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Home | Film Reviews | Film Review: Generation X (1996)

Film Review: Generation X (1996)

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A group of young mutants–humans with a genetic variation that gives them superpowers and makes them feared by the population at large–begin training at a school for heroes. Their studies are interrupted when they must rescue one of their number from a mad scientist who can enter others’ dreams.


This 1996 Made-for-TV film might have flown under the radar of quite a few super hero fans, though I’m sure if it were introduced today (under better visual conditions) it wouldn’t. Intended as an obvious series, this 1-off would bring a combination of Marvel super heroes under one shell aligned with the story that we would later come to know thru the X-men lineage films.

The difference in this offering was that the lineup was a bit of a mash-up from the X-men’s “Xavier’s School for Gifted Youngsters” premise featuring characters at the helm that would only be add-ons in the later X-men franchises. The series focus would be the young hopefuls (mutants) who needed guidance with their superpower abilities. Fans will recognize the Mutant registration act, the use of Cerebro and even a few of the character names such as Emma Frost and Banshee.

Actress Finola Hughes would lead the group as Emma DFrost / the “White Queen” with a colder and somewhat agitated style that is far removed from the more passively kinder “Storm”. Her older cohort comes with the character “Banshee” or Sean Cassidy (played by Jeremy Ratchford) sporting a solid Irish rogue and that well known “sonic scream”.

Comic book fans will recognize the name Jubilee or “Jubilation Lee” played by Heather McComb with a round of other super mutants who mirror the X-men characters slightly (but under different names). Those players would be Angelo Espinosa / Skin (Agustin Rodriguez) mirroring Reed Richards/Mister Fantastic (from Fantastic 4), Mondo (Bumper Robinson) mirroring Collosus, Refrax / Kurt Pastorius (Randall Slavin) mirroring Cyclops, Monet St. Croix/M (Amarilis) mirroring a version of Jean Gray and Buff/ Arlee Hicks (Suzanne Davis) who would possess the ability of strength (and the bizarre under cover physique of a woman body builder)

The story begins with our resident villain-to-be egomaniacal scientist Russell Trask who has been recruited to build a mind manipulation device. In fact, he takes it a bit further by incorporating the ability to enter one’s dreams and subliminally influencing their thoughts. The project starts with simple advertising plants later developing into full blown mind manipulation. The device is a machine that he had built with Emma Frost, but was removed from the project when he went too far with its intentions. Corny but eccentric, Matt Frewer seemed to work on the most part for the role.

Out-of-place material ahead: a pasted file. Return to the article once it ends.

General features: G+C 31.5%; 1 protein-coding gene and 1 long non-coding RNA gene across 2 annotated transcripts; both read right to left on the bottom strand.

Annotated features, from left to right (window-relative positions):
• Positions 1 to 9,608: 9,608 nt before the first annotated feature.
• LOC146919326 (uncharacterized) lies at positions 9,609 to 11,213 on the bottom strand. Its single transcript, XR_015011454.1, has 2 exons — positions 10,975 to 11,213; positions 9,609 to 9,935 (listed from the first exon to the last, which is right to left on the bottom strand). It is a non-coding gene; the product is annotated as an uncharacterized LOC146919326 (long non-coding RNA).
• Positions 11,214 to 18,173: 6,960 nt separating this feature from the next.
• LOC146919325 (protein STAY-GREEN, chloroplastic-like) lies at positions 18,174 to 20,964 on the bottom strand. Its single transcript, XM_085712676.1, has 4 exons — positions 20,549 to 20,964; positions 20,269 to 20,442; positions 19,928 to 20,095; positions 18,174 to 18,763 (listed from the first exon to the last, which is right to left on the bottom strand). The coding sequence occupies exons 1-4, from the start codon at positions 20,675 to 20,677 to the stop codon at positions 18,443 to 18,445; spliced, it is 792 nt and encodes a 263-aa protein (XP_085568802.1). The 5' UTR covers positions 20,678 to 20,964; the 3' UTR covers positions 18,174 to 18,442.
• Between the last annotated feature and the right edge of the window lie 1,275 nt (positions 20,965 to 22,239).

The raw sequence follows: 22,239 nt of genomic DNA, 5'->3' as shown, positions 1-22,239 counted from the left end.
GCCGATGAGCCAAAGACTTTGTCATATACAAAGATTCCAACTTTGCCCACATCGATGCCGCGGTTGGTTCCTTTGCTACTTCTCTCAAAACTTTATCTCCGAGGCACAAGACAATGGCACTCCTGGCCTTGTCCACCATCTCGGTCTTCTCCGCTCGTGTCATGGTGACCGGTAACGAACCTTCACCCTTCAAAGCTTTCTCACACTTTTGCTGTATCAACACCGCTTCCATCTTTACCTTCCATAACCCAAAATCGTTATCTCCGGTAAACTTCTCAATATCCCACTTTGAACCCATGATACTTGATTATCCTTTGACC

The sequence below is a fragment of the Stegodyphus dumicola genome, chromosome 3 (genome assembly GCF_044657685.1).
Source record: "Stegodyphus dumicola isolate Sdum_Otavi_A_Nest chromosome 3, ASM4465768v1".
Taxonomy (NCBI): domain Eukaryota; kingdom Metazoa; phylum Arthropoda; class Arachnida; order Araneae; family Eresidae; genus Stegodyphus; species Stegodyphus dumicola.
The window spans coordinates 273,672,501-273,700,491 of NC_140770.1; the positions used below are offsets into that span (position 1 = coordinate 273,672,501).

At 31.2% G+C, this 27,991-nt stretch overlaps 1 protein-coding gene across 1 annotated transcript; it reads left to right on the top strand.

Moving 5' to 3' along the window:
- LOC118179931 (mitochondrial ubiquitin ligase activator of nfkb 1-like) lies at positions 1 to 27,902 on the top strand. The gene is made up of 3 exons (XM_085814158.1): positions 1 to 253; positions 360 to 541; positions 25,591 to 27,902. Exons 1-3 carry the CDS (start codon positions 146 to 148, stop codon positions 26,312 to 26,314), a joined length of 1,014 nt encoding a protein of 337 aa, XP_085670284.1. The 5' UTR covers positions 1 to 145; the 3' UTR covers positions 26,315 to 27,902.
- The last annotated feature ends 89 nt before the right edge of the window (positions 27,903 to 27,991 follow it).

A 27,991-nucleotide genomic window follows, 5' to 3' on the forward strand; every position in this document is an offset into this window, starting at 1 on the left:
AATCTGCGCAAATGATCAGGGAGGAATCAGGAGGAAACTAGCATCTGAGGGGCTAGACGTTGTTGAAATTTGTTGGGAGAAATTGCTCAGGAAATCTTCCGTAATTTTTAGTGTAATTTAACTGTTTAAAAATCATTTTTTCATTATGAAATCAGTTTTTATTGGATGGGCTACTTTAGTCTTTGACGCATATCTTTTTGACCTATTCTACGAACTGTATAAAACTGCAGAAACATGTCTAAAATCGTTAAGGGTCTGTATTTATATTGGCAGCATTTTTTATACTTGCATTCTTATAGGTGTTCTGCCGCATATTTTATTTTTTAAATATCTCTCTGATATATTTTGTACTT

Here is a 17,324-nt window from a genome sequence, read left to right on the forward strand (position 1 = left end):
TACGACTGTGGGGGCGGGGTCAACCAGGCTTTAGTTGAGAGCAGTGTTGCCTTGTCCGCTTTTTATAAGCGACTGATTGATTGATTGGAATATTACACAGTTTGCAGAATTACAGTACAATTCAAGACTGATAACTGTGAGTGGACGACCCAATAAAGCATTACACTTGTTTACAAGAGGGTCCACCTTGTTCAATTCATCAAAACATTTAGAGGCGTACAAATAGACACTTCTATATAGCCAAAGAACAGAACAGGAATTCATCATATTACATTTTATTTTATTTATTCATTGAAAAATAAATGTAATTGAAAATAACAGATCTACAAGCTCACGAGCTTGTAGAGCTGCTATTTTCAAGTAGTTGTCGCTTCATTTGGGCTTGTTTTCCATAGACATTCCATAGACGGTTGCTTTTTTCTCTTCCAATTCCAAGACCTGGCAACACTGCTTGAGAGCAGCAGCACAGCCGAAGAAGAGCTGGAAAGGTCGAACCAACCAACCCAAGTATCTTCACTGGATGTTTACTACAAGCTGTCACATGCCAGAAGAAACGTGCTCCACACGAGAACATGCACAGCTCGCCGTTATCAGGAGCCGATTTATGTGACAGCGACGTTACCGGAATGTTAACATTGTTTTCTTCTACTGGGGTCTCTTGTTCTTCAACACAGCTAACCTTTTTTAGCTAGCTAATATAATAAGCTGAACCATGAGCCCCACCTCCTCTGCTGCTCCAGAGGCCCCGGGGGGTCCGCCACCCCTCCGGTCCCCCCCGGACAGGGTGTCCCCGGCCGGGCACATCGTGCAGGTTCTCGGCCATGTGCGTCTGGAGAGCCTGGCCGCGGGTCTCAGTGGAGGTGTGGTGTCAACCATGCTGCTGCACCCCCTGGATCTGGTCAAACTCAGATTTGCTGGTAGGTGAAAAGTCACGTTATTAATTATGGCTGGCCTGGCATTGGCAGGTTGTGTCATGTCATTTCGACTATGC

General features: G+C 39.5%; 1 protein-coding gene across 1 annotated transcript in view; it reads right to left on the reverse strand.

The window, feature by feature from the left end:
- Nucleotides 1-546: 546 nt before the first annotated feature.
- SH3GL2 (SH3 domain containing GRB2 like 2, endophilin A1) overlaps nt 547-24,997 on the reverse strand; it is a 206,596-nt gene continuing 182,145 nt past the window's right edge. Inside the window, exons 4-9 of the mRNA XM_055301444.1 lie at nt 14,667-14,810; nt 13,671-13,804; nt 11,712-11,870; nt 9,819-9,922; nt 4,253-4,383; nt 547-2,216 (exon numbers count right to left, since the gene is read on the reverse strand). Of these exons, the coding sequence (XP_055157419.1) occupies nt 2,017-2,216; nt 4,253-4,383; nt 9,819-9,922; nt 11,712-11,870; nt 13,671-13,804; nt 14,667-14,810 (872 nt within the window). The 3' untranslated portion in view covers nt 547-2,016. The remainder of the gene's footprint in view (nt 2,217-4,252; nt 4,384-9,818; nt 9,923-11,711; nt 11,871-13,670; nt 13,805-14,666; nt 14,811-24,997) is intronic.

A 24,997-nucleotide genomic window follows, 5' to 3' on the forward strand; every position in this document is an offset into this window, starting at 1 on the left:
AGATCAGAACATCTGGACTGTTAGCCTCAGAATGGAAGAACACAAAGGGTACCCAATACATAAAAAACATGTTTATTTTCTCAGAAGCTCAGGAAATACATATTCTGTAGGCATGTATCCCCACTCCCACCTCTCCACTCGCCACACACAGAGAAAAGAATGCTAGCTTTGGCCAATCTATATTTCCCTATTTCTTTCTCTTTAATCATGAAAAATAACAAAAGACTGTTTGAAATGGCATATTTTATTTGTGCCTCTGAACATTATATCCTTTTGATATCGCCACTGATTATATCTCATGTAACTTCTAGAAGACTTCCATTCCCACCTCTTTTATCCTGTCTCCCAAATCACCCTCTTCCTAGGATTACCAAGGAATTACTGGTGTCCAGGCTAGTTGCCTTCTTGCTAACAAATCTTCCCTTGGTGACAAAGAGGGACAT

The recruits who at first have a bit of an issue adjusting to each others egos are wrangled up and trained to tackle the mind melding ways of Russell Trask. Special effects were limited using cutaways at times, cheesy TV overlays, and the occasional skin stretching.

The series was bound under FOX TV but never got past its initial pilot. It’s probably worthy to note that the mansion used in the series was exactly the same one used in the later X-men movies. The British version of this pilot would contain a few scenes and racial dialog lines that were removed when hosted in the US. (aka Jubilee undressing..etc)

The series is a rough stab at the “X-men” legacy and combo of “The New Mutants” and “Generation x” comic books. Though as most will agree now, the budget wasn’t large enough to take the show into the direction it needed resulting in a few planned heroes that never transpired. Perhaps with the recent success of the “Heroes” series, “Generation X” could be just the perfect model for a re-boot. In summary, this show was fun to watch and a worthy attempt for the time to get some of our heroes off the pages and into broadcast. It would be a few years (2006) before TV was quite ready for hero FX (done in the right way). Actress Finola Hughes would appear in quite a few films, though my recent recollection of her was as the host of the TV series/reality show “How Do I Look?”

The initial pilot film is unavailable, but can still be found in Youtube uploads. The film was directed by Jack Sholder with a runtime of 87 minutes

Generation X (1996)

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